SALs are not religious life nor are they stepping stones to religious life (or secular institutes for that matter).  Because they are neither religious nor secular institutes, they get a lot of leeway in how they live.   Here is a SAL of Pontifical Right:


dev.aratuos.org

Did you notice that these women members of the Regina Virginum SAL are wearing a habit?  They were founded recently, and this is part of their statutes.


dev.arautos.org

From the famous “coronette” (a headdress adapted from French peasant dress) topped habit, the Sisters of Charity have returned to their origins (no habit).  iWhy?  First, because St. Vincent de Paul did not want his daughters to wear a habit.  Second, because they are not religious, there is no obligation for there to be a habit.  Two very good reasons why they went from

to this:


From www.sisters-of-charity-federation.org

Let us now turn our attention to a well known SAL that has been in the public eye for many reasons, including the media frenzy triggered by the actions of a famous TV personality, Fr. (?) John Corapi.  The Society of Our Lady of the Trinity, or the SOLT, is a SAL of diocesan right.  They want to be of pontifical right.  However, it appears from their public statements that there is a strong possibility that they do not know what it is that they really want to be.  Let’s take a closer look, shall we?

The SOLT describes itself as a family embracing its priests, sisters, and lay members.  Unfortunately, they are blurring the lines between consecration and dedication. For example, the sisters are not religious.  But, on their website, they say things that manipulate women into thinking they are religious.  For example, they say that profession of vows makes them “brides of Christ”, and they direct “inquiries of religious life” to their sister contact.  A woman may unwittingly become convinced that these laywomen are consecrated women because of the terminology they employ.   The same goes for their dedicated widows branch.  They call their group of widows “consecrated widows”, again, misleading the good women into believing that they are truly consecrated.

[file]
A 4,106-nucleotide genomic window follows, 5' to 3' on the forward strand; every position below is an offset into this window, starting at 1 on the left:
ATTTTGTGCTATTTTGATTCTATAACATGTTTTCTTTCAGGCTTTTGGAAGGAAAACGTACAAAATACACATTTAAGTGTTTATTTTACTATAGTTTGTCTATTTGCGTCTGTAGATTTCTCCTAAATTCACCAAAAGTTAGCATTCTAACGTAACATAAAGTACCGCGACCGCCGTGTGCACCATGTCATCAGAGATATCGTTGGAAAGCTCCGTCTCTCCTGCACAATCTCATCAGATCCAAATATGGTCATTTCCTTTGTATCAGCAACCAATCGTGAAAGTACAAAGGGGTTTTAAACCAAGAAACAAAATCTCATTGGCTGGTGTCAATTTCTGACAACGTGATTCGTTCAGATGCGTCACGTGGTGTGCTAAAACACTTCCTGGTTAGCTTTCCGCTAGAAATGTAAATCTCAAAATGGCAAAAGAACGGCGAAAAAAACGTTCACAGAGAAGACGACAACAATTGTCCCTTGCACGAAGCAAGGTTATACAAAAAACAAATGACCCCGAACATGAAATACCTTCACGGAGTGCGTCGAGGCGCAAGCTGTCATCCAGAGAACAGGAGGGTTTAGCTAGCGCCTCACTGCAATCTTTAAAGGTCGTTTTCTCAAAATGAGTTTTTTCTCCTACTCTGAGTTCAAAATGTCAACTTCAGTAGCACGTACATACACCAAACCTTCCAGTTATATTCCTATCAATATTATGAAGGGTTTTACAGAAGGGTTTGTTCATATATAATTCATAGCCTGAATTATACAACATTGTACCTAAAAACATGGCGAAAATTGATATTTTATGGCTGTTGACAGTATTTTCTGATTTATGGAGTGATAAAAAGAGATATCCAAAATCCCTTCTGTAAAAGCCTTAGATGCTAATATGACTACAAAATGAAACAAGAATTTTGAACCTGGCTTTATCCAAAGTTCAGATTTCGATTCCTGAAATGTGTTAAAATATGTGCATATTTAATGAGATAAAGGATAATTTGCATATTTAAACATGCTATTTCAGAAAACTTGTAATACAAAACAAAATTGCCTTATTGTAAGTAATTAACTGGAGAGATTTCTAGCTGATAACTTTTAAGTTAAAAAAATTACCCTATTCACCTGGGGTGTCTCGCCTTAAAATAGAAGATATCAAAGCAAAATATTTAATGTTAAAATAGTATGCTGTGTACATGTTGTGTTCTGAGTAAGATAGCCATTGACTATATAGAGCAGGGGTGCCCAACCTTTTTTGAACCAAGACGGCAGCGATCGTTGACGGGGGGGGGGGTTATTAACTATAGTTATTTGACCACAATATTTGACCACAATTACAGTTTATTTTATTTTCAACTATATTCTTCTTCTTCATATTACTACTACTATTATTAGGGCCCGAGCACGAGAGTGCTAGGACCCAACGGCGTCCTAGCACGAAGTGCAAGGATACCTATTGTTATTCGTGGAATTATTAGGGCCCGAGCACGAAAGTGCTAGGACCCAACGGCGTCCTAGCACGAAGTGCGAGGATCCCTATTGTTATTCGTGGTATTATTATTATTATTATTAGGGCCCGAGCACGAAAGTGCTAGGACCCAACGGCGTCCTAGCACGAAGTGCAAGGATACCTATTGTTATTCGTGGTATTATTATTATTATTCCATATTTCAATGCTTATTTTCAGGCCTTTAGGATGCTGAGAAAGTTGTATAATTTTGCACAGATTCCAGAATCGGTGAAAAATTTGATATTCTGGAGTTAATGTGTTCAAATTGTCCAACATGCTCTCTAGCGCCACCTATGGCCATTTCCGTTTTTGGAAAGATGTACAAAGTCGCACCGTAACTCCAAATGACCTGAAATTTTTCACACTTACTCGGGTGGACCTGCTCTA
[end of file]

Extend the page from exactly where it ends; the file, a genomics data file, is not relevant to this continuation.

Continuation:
It seems to me that the SOLT needs to do some deep introspection and decide whether the women groups should be religious/secular institute or if they should remain a society of apostolic life.  Given their way of life, I’d guess that it’d be much more appropriate for them to apply to become a religious institute.  Or, on the other hand, because they do have widows who do not live in common, maybe they should be a secular institute that has a common life branch and an in the world branch.

Until then, while it remains a Society of Apostolic Life, they need to drop the religious life terminology (they aren’t religious), the bride of Christ terminology (they aren’t brides of Christ the way consecrated persons are), and the consecration terminology (they aren’t consecrated persons).  Interestingly, if you take this away, they will have nothing substantial left to describe their life on their website because they haven’t tapped into the theology of dedicated life as a Society of Apostolic Life!  Either there is a profound lack of understanding of their own way of life in the Church or there is a deliberate deception for luring women into their way of life under the pretense of them being just as consecrated as consecrated persons!  I prefer to think that it is a lack of knowledge that prompted their fuzzy theology on their website.


Non Religious Laywomen in a Society of Apostolic Life http://www.soltsisters.org

Very seriously, SOLT needs to rethink its theology!  Here’s another example of erroneous theological categorization.  Under LAITY tab are listed PERMANENT DEACONS!  Since when are DEACONS with HOLY ORDERS lay men?  They are clerics!!!  Their “brothers” are not consecrated any more than their “widows”.  As for consecrated widows, Our Lady was not one.  You can’t be Virgin, Bride, and Mother and simultaneously be a consecrated widow (goes against being a bride!).